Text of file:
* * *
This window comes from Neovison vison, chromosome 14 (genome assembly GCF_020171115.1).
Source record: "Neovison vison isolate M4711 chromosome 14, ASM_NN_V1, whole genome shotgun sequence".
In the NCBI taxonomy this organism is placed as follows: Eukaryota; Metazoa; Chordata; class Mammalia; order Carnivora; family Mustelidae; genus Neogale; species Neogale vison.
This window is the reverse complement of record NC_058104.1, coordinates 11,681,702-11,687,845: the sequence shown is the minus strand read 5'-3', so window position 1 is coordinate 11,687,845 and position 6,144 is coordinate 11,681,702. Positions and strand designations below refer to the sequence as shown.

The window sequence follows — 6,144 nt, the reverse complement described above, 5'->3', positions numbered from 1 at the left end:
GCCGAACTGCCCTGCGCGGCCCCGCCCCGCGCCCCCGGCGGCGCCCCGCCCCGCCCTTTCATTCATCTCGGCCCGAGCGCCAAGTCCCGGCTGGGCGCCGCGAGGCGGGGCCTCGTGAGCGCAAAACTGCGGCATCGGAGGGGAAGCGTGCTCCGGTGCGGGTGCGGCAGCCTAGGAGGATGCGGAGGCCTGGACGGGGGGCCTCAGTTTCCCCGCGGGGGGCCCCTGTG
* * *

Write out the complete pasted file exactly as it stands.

This window comes from Neovison vison, chromosome 14 (genome assembly GCF_020171115.1).
Source record: "Neovison vison isolate M4711 chromosome 14, ASM_NN_V1, whole genome shotgun sequence".
In the NCBI taxonomy this organism is placed as follows: Eukaryota; Metazoa; Chordata; class Mammalia; order Carnivora; family Mustelidae; genus Neogale; species Neogale vison.
This window is the reverse complement of record NC_058104.1, coordinates 11,681,702-11,687,845: the sequence shown is the minus strand read 5'-3', so window position 1 is coordinate 11,687,845 and position 6,144 is coordinate 11,681,702. Positions and strand designations below refer to the sequence as shown.

The window sequence follows — 6,144 nt, the reverse complement described above, 5'->3', positions numbered from 1 at the left end:
GCCGAACTGCCCTGCGCGGCCCCGCCCCGCGCCCCCGGCGGCGCCCCGCCCCGCCCTTTCATTCATCTCGGCCCGAGCGCCAAGTCCCGGCTGGGCGCCGCGAGGCGGGGCCTCGTGAGCGCAAAACTGCGGCATCGGAGGGGAAGCGTGCTCCGGTGCGGGTGCGGCAGCCTAGGAGGATGCGGAGGCCTGGACGGGGGGCCTCAGTTTCCCCGCGGGGGGCCCCTGTG